Within the financial community, there’s a vocal group that is regularly beating the digital drum about the impeding collapse of global economic order. This cohort has undoubtedly always existed, but the proliferation of social media gives them a powerful echo chamber. Many of the loudest voices lived through the financial crisis in 2008 and seem to genuinely anticipate another cataclysmic risk off event.
In some ways they behave like a modern day Paul Revere on his “Midnight Ride.” Except Revere gave a clarion call on one evening in April of 1775. If he made the ride to Lexington, MA, every day between 1760 and 1775, history would remember him more like The Boy Who Cried Wolf.
Perhaps the economic doomsday preppers are right. It’s more likely they are wrong. The issues are numerous.
There’s always some ominous data. Whether it’s youth unemployment or real estate in China, the housing market in the U.S., a potential government shutdown, student loan resumption, the UAW strike or government debt passing $33T, the list is potentially endless.
The economy is global. There are countless interconnected inputs, outputs, and throughputs. There are byproducts. There is efficiency and some waste. There are markets where the marginal prices are set. In general, it works!
Here’s a look at global GDP since 1985 with projections for the next few years from Statista. Full year 2023 GDP is expected to come in around $105 trillion. The overall trend is clearly higher, but the slowdowns in 2009, 2015 and 2020 are apparent.
Interestingly (or perhaps ironically), the Nasdaq-100® Index (NDX) made a local top on Halloween of 2007. The NDX wouldn’t eclipse the highs from 2000 until late in 2015. The drawdown between Q4 of 2007 and March of 2009 was significant. The NDX fell by ~53% over those five months.
For the most part the “economic collapse” argument is not predicated on seasonality. Those forecasts just tend to percolate at this point in the year.
In fairness to the prophets of doom, there is a history of higher market volatility in September and October. The last two weeks of September produce some of the worst average returns for the broad market. These averages are skewed by the events of 2008, specifically when Congress failed to pass the TARP (bailout) plan on the first vote.
In other words, the period between September and November has exhibited the highest level of realized volatility for U.S. equity markets. October stands out with an average realized volatility around 18% (S&P 500 Index (SPX)) compared to an annual (monthly) average of 15.08%.
A Different Perspective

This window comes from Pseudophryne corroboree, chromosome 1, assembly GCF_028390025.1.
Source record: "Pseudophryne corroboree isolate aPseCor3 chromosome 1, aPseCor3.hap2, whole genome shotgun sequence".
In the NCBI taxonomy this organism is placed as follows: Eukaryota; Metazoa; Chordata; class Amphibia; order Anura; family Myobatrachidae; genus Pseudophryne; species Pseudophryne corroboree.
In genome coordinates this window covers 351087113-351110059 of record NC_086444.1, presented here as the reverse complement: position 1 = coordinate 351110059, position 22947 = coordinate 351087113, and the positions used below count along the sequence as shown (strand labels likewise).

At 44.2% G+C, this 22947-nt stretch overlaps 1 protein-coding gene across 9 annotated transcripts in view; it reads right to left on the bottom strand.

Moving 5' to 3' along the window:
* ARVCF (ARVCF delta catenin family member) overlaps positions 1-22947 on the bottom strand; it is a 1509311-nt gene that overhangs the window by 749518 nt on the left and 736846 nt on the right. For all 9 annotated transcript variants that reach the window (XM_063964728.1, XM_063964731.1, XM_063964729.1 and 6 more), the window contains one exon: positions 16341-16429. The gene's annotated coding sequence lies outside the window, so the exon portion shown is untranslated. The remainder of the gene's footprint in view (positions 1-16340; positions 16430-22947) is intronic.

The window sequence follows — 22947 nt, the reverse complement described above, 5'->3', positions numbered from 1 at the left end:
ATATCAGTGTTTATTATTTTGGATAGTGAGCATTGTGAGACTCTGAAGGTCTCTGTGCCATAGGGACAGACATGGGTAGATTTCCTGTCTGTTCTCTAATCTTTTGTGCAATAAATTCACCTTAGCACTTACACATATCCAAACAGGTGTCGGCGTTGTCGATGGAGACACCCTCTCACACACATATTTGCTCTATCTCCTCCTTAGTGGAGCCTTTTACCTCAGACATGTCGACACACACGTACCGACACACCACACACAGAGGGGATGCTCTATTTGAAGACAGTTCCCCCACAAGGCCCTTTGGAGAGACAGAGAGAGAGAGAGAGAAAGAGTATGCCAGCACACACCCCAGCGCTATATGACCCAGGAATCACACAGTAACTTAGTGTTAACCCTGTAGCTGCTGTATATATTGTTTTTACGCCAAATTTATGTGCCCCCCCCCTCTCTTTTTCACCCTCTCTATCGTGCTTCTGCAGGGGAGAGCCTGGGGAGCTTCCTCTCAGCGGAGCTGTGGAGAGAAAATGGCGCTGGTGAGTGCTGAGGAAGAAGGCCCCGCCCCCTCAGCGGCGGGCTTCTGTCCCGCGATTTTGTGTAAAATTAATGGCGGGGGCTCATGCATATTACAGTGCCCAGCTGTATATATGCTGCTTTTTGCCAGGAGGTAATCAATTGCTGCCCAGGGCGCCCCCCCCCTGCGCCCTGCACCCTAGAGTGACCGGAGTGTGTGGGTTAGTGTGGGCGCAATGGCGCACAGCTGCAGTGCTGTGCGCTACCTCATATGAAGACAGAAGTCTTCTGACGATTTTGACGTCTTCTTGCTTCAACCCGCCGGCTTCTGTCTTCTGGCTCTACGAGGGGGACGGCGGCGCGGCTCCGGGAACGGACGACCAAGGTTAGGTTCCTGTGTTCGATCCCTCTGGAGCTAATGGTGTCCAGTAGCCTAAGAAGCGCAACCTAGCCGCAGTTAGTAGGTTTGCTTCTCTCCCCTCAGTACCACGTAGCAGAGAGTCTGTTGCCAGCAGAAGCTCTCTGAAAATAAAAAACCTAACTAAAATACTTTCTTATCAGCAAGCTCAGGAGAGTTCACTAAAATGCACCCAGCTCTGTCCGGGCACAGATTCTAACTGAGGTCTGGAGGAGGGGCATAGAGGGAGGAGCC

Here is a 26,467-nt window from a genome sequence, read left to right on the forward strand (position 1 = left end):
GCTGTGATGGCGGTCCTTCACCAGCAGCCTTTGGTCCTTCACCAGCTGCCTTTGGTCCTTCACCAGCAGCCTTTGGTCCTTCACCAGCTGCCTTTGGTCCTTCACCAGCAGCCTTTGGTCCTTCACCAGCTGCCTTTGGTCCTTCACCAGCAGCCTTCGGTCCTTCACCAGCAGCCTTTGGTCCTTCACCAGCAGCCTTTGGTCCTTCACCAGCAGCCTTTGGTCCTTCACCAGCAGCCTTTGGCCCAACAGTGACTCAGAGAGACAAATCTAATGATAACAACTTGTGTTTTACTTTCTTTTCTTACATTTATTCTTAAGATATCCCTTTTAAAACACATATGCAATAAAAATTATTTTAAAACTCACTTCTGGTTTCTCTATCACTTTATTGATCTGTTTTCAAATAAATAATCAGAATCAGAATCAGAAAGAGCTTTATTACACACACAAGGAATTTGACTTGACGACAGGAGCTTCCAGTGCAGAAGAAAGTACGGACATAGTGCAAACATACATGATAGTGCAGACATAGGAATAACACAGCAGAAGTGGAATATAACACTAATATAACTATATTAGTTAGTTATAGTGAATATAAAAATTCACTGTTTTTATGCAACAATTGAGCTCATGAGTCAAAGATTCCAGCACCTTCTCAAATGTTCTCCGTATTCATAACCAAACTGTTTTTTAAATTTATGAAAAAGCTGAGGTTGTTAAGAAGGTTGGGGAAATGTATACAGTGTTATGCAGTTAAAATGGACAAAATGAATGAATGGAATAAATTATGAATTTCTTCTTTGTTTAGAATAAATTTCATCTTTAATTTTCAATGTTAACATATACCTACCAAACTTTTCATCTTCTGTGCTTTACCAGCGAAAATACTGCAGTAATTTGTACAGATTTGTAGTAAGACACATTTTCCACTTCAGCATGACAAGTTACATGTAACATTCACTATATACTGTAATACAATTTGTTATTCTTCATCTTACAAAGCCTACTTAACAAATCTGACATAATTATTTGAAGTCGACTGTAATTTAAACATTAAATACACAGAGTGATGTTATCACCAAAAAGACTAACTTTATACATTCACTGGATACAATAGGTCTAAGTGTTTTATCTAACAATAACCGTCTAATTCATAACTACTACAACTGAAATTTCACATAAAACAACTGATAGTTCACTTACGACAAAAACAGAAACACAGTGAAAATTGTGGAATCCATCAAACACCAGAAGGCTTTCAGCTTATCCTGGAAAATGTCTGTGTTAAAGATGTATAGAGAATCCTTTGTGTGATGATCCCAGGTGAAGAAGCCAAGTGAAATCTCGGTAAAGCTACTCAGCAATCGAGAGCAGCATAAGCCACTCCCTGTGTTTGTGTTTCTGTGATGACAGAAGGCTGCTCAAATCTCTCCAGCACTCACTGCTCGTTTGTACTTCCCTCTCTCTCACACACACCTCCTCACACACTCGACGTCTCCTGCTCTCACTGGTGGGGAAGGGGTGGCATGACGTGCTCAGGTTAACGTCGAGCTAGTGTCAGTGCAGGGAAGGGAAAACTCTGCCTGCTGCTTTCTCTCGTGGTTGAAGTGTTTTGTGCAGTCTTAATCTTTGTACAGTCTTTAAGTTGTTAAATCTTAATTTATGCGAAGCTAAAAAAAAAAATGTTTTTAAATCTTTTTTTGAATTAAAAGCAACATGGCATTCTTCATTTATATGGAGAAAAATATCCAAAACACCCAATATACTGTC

I’m in no way making light of periods of high volatility. They can wreak havoc on portfolios, particularly if you’re nearing retirement age. There have been downturns throughout economic history and there will be more in the future. The cycle will continue. Almost without fail, declines have given way to higher highs.
The sequence of returns unequivocally matters, but so too does maintaining perspective. Here’s a look at the performance of the NDX from the 2007 highs through the end of August 2023. The visual also shows the path for the SPX, Dow Jones Industrial Average (DJX) and Russell 2000 (RUT) over the same period.
You could look at the chart above through a variety of lenses.
- It took years for equity indexes to surpass old highs.
- Small caps have dramatically underperformed over the past 15 years.
- The DJIA and SPX have (surprisingly) similar performance.
- The NDX returned more than doubled those of the SPX with only slightly higher realized volatility.
Very little is genuinely within our control. Economic cycles and the path of equity indexes are most certainly outside our charge.
However, given the growth of index options, we can exert considerably more authority over personal portfolio exposure. It’s possible to use the family of Nasdaq-100 Index Options (NDX) to customize your risk/reward profile more readily than ever before.
Whether you’re concerned about the potential for a severe pullback in the short or long-term – there are options for you. If you’re willing to potentially forgo some upside participation, it’s possible to offset some or all the cost of protection. The options (pun intended) are essentially endless.
Listen to Yourself
It’s easy to be swayed by outspoken pundits, but their agenda could be very different than yours. It’s possible that the U.S. economy falls into a recession. In fact, at some point… it will. That’s how economic cycles work.
Think first and foremost about the index you want exposure to. Consider how much risk you’re assuming and if there are ways to manage the uncertainty with index options. There will always be groups articulating a worst-case scenario.
Over the long haul, positioning against the U.S. economy has been a losing proposition. Now, more than ever, it’s possible to tailor your exposure with NDX index options.
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The views and opinions expressed herein are the views and opinions of the author and do not necessarily reflect those of Nasdaq, Inc.